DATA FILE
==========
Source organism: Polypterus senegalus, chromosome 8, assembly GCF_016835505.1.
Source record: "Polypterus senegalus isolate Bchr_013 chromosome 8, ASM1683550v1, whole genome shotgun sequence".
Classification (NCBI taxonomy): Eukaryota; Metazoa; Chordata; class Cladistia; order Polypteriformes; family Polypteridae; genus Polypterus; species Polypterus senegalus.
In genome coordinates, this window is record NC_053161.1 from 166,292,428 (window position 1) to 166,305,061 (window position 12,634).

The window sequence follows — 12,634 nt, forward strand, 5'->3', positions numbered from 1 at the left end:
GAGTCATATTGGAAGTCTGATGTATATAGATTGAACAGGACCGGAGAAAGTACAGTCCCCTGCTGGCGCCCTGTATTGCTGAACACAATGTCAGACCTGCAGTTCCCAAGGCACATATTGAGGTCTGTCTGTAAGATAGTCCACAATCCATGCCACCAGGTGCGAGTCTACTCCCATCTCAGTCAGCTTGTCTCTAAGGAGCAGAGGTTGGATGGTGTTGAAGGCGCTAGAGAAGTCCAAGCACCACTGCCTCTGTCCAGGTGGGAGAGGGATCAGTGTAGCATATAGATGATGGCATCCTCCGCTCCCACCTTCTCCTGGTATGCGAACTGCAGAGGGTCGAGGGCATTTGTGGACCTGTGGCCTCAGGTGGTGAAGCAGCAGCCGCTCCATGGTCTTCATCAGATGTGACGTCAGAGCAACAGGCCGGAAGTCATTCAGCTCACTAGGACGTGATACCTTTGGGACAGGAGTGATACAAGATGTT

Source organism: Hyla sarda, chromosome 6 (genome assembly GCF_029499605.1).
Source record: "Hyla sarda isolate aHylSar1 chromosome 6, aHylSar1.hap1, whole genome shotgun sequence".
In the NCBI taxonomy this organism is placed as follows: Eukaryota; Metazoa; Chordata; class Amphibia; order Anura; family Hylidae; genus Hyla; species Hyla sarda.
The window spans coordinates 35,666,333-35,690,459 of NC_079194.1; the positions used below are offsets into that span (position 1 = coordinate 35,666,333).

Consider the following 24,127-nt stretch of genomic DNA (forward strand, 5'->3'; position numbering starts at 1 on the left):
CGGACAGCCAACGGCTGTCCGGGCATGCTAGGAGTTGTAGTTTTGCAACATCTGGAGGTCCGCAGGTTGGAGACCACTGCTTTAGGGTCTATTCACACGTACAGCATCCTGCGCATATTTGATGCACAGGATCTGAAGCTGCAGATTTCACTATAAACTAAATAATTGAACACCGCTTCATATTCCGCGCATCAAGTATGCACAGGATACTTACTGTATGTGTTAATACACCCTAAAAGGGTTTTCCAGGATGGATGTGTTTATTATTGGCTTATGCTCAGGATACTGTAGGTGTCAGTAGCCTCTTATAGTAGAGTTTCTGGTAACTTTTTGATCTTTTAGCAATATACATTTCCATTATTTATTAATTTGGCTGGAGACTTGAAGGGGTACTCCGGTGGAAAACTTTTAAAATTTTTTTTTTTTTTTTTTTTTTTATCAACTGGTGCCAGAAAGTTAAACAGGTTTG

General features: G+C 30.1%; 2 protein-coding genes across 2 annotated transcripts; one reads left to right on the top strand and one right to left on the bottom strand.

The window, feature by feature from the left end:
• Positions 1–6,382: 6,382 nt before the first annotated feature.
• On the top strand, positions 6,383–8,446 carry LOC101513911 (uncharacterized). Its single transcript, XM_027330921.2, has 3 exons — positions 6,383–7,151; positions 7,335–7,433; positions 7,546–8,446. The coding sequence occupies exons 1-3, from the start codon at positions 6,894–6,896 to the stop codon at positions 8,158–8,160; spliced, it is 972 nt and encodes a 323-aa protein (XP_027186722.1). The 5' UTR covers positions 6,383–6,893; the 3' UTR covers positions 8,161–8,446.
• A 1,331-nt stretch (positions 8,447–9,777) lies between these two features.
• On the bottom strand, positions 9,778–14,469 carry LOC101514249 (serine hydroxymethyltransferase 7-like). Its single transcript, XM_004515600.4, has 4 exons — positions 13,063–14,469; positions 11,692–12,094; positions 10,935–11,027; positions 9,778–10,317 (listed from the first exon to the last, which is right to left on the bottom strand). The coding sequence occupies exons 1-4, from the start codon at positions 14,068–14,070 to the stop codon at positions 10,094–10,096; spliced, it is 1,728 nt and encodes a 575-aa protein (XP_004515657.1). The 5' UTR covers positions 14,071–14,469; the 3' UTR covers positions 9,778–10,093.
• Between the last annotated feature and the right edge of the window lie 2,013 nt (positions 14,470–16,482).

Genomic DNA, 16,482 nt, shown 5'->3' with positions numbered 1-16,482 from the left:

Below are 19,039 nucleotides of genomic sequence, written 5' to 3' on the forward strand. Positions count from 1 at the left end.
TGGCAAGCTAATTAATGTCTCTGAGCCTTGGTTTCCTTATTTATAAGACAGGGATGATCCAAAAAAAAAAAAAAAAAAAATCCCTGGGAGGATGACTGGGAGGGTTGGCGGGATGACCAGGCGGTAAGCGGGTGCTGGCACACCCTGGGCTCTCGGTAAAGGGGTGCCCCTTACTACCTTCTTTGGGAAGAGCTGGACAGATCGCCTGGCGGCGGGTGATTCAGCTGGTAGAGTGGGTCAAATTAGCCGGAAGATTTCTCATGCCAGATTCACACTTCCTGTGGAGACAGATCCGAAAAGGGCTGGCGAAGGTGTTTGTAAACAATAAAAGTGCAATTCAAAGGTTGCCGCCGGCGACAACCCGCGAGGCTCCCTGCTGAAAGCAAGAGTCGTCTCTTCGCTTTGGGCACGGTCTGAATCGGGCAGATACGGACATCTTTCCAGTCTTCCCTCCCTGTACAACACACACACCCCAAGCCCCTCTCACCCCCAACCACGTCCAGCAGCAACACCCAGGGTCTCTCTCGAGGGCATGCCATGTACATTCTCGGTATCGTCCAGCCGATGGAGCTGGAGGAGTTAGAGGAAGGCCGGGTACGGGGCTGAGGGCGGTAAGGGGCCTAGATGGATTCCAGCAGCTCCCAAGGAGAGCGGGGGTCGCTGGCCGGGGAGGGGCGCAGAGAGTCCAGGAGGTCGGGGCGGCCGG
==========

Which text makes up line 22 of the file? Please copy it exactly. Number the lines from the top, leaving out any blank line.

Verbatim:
TGGCAAGCTAATTAATGTCTCTGAGCCTTGGTTTCCTTATTTATAAGACAGGGATGATCCAAAAAAAAAAAAAAAAAAAATCCCTGGGAGGATGACTGGGAGGGTTGGCGGGATGACCAGGCGGTAAGCGGGTGCTGGCACACCCTGGGCTCTCGGTAAAGGGGTGCCCCTTACTACCTTCTTTGGGAAGAGCTGGACAGATCGCCTGGCGGCGGGTGATTCAGCTGGTAGAGTGGGTCAAATTAGCCGGAAGATTTCTCATGCCAGATTCACACTTCCTGTGGAGACAGATCCGAAAAGGGCTGGCGAAGGTGTTTGTAAACAATAAAAGTGCAATTCAAAGGTTGCCGCCGGCGACAACCCGCGAGGCTCCCTGCTGAAAGCAAGAGTCGTCTCTTCGCTTTGGGCACGGTCTGAATCGGGCAGATACGGACATCTTTCCAGTCTTCCCTCCCTGTACAACACACACACCCCAAGCCCCTCTCACCCCCAACCACGTCCAGCAGCAACACCCAGGGTCTCTCTCGAGGGCATGCCATGTACATTCTCGGTATCGTCCAGCCGATGGAGCTGGAGGAGTTAGAGGAAGGCCGGGTACGGGGCTGAGGGCGGTAAGGGGCCTAGATGGATTCCAGCAGCTCCCAAGGAGAGCGGGGGTCGCTGGCCGGGGAGGGGCGCAGAGAGTCCAGGAGGTCGGGGCGGCCGG